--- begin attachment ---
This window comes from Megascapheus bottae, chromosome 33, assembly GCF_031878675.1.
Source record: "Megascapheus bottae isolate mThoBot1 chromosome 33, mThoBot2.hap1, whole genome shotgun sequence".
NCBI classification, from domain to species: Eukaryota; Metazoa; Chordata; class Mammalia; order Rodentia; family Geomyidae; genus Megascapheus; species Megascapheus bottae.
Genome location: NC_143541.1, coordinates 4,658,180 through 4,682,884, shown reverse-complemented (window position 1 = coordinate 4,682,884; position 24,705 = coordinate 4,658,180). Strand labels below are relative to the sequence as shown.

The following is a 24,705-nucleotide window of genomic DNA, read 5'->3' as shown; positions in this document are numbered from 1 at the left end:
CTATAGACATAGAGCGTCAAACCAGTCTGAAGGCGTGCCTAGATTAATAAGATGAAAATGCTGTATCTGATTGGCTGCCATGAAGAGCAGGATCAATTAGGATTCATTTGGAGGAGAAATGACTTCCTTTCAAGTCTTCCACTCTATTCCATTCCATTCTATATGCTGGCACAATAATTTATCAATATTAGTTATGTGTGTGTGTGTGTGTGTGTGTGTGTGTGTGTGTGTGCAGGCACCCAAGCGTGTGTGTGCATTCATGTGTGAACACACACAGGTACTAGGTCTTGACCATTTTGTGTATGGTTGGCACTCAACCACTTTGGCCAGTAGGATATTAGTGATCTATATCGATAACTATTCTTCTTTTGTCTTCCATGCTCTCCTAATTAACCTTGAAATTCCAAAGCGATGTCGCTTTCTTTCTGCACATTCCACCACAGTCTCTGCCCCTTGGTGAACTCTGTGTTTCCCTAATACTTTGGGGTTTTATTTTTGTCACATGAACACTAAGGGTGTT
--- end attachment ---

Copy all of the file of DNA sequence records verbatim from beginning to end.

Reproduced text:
This window comes from Megascapheus bottae, chromosome 33, assembly GCF_031878675.1.
Source record: "Megascapheus bottae isolate mThoBot1 chromosome 33, mThoBot2.hap1, whole genome shotgun sequence".
NCBI classification, from domain to species: Eukaryota; Metazoa; Chordata; class Mammalia; order Rodentia; family Geomyidae; genus Megascapheus; species Megascapheus bottae.
Genome location: NC_143541.1, coordinates 4,658,180 through 4,682,884, shown reverse-complemented (window position 1 = coordinate 4,682,884; position 24,705 = coordinate 4,658,180). Strand labels below are relative to the sequence as shown.

The following is a 24,705-nucleotide window of genomic DNA, read 5'->3' as shown; positions in this document are numbered from 1 at the left end:
CTATAGACATAGAGCGTCAAACCAGTCTGAAGGCGTGCCTAGATTAATAAGATGAAAATGCTGTATCTGATTGGCTGCCATGAAGAGCAGGATCAATTAGGATTCATTTGGAGGAGAAATGACTTCCTTTCAAGTCTTCCACTCTATTCCATTCCATTCTATATGCTGGCACAATAATTTATCAATATTAGTTATGTGTGTGTGTGTGTGTGTGTGTGTGTGTGTGTGTGTGCAGGCACCCAAGCGTGTGTGTGCATTCATGTGTGAACACACACAGGTACTAGGTCTTGACCATTTTGTGTATGGTTGGCACTCAACCACTTTGGCCAGTAGGATATTAGTGATCTATATCGATAACTATTCTTCTTTTGTCTTCCATGCTCTCCTAATTAACCTTGAAATTCCAAAGCGATGTCGCTTTCTTTCTGCACATTCCACCACAGTCTCTGCCCCTTGGTGAACTCTGTGTTTCCCTAATACTTTGGGGTTTTATTTTTGTCACATGAACACTAAGGGTGTT